Chairman of the Digital Euro Association: "The main goal of the digital euro is not yet clear"

Chairman of the Digital Euro Association: “The main goal of the digital euro is not yet clear” – Mail Bonus

The European Central Bank (ECB) plans to launch a prototype of the digital euro in 2023. Over the next five years, Europe could have its own digital currency in the Central Bank (CBDC). However, there are still many questions surrounding the upcoming digital currency. In what form could it be published? Is the ECB too late for the CBDC, especially compared to other central banks such as the People’s Republic of China? To answer these and other questions, Cointelegraph in German spoke with Jonas Gross, President of the Digital Euro Association (DEA) and a member of the European Blockchain Observatory and Forum.

New digital cash

Gross said that compared to digital cash issued by commercial banks, central bank money carries less risk. A commercial bank can always go bankrupt, but a central bank cannot because in an emergency it can print as much money as needed. And in times of crisis, people may want, at least in theory, to transfer all their digital money from a private bank to a central bank, which will mean the end of the commercial banks.

There are two possible ways to avoid such a scenario: Either set a maximum amount that a citizen can have in central bank money or implement a negative interest rate applied to CBDC funds above certain limits.

“The digital euro should first and foremost become a kind of digital cash, also a new method of payment and less valuable trade. The Central Bank does not want to take over the banks’ transactions. “

Complete anonymity

The digital euro will not be adopted by EU citizens if it does not have certain features such as complete anonymity, Gross said. His team conducted a study that showed that it is technically possible to make the digital euro just as anonymous as cash. It is also technically possible, Gross said, to allow digital euro payments to be anonymous only up to a certain threshold, say up to 10,000 euros, where authentication could be required. “This can be a great advantage for the digital euro, especially given that cash is becoming less and less important,” Gross said.

“In an extreme case, after a few decades, there could be very little use of cash, as is currently the case in China or Sweden. And if we did not have a digital euro that at least partially enables anonymous payments, we would no longer have any privacy in payments. Even if it seems transparent, the digital euro can promote privacy if one were to implement such a system with an emphasis on anonymity. “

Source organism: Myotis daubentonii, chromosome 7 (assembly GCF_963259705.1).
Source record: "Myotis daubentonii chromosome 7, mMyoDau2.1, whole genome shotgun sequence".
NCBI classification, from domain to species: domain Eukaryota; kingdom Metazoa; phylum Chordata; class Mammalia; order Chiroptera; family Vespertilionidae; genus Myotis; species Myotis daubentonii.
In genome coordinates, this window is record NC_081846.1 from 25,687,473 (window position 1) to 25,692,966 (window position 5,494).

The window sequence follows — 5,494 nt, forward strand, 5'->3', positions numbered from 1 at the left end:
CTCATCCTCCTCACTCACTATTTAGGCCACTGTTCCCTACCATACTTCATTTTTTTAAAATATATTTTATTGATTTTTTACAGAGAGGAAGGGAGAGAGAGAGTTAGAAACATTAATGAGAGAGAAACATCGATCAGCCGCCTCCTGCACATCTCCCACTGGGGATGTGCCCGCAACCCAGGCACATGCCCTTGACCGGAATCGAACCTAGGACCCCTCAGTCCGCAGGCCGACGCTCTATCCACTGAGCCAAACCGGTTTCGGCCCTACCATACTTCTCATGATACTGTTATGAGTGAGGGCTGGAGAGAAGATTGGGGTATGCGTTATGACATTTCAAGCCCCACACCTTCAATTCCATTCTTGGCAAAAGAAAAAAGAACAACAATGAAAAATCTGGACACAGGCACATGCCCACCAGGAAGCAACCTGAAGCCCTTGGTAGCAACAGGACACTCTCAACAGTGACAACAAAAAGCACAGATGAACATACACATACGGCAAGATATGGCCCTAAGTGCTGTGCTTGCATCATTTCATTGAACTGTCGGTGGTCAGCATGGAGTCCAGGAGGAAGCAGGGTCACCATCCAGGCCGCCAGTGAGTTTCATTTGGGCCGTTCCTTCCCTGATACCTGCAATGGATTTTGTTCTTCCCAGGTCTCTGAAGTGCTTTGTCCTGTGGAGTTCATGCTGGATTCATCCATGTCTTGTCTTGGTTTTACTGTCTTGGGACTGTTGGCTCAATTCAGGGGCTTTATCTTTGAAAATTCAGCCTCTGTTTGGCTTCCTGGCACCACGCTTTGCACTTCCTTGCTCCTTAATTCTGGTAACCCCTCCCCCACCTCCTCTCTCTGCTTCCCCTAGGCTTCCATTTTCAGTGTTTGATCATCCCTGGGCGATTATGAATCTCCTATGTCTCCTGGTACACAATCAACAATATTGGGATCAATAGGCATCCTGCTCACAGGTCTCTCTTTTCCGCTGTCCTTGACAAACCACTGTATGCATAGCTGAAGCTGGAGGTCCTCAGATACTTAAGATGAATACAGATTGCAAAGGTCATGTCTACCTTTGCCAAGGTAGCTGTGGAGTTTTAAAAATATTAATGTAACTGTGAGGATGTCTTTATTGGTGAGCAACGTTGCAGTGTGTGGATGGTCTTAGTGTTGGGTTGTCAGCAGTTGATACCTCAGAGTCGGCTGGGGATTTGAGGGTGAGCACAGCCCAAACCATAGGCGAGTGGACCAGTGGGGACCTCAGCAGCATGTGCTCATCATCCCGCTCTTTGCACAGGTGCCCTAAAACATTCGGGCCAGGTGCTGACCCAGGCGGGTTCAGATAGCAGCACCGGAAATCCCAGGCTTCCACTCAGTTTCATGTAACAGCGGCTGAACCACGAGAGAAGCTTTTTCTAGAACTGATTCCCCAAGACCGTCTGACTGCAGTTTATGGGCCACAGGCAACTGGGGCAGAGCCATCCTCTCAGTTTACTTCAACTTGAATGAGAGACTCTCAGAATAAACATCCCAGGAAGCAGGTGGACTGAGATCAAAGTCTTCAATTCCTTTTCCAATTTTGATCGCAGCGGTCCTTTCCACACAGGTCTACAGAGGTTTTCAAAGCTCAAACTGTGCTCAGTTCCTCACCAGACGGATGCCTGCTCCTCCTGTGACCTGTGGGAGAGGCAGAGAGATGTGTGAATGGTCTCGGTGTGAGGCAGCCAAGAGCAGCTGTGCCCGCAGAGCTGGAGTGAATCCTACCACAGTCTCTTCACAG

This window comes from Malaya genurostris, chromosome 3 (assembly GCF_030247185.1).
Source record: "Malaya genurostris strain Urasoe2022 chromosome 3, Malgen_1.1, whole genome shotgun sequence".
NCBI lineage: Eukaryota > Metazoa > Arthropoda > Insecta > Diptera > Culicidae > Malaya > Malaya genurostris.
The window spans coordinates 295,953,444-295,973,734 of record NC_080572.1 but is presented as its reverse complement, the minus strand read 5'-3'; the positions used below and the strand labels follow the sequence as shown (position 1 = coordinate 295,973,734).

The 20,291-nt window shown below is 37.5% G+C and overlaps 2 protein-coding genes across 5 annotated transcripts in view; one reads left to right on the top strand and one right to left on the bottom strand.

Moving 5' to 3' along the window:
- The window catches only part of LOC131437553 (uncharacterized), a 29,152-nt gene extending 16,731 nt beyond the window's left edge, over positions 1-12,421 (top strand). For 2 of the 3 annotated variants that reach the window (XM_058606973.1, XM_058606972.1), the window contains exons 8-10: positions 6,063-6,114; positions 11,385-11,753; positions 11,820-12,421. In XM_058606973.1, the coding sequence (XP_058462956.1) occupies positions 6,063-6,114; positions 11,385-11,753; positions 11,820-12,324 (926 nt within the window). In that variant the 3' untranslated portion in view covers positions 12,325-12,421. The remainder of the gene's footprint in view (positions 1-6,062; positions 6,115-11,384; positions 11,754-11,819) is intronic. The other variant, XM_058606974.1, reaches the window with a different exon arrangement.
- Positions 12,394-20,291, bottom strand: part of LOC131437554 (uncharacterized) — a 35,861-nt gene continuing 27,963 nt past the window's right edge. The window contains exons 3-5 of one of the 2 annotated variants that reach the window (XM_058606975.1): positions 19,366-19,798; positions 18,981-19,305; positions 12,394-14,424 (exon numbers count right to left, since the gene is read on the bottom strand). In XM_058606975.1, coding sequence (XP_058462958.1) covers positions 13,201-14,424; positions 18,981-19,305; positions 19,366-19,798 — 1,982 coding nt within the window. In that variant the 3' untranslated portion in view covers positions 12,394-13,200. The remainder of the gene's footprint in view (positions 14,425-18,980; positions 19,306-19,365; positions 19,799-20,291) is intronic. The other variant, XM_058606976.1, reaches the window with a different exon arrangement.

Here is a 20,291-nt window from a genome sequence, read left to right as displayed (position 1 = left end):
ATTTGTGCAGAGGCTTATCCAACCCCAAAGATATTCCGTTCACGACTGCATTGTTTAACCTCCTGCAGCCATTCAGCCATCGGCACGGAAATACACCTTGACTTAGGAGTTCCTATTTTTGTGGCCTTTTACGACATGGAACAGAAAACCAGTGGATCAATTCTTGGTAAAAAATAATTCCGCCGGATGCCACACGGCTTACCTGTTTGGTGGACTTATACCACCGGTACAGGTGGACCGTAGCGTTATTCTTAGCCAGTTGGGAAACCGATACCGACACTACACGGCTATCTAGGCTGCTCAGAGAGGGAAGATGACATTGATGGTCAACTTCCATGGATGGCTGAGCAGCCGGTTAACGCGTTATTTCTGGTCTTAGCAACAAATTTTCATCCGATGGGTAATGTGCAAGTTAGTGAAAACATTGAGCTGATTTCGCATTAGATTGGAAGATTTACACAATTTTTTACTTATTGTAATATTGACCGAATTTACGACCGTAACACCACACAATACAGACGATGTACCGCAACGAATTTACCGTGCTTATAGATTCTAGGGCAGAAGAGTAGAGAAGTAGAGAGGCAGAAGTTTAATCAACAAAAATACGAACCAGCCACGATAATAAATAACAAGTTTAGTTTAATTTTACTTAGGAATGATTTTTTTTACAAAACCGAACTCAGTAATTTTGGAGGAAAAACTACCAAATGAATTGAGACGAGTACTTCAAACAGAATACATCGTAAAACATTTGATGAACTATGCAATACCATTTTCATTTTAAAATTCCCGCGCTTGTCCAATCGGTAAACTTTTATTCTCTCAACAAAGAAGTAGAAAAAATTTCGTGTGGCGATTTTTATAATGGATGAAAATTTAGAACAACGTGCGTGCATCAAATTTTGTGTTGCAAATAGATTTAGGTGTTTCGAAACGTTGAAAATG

ECB indecision

According to Gross, the biggest problem at the moment is that the ECB has not yet defined the goals and effectiveness of the forthcoming digital euro. Last year, the ECB, in cooperation with the central banks of several Member States, tested four design options for the digital currency. The first was the digital euro on the KSI blockchain, the core technology used by the electronic government in Estonia.

The second option is a digital euro based on TIPS, a European electronic payment system that was launched in 2018. The third option is a hybrid solution that sits between a blockchain and a traditional banking system. Finally, there is the fourth holder document, which is a kind of money card that can be used for payments or hardware that can process payments online without access to the Internet.

These are just rough possibilities, Gross said, and the ECB has not yet settled on a single design because the scope of the possible use of the digital euro is not entirely clear.

Potential geopolitical risks

Projects such as the digital yuan, the CBDC in China, could weaken the position of the euro altogether, especially if foreigners are also given access to its use. Digital currencies can make it easier and cheaper to pay in that currency, Gross explained. In the war between Russia and Ukraine, the question of international payments and monetary constraints is once again becoming geopolitically important.

“The Russian government says it will now have to pay for Russian gas in rubles,” Gross said. “Theoretically, the Chinese can also come up with the idea that the products we need to export, which are now sold in US dollars or euros, will from now on be paid for in Chinese currency, for example in digital yuan.

China can strengthen its currency by digitizing it, which could cause the euro to lose some of its influence in the future. This is why the ECB should go faster on the digital euro and decide what it wants out of the CBDC after all.

This is a short version of the interview with Jonas Gross. You can find the full version here (in German.)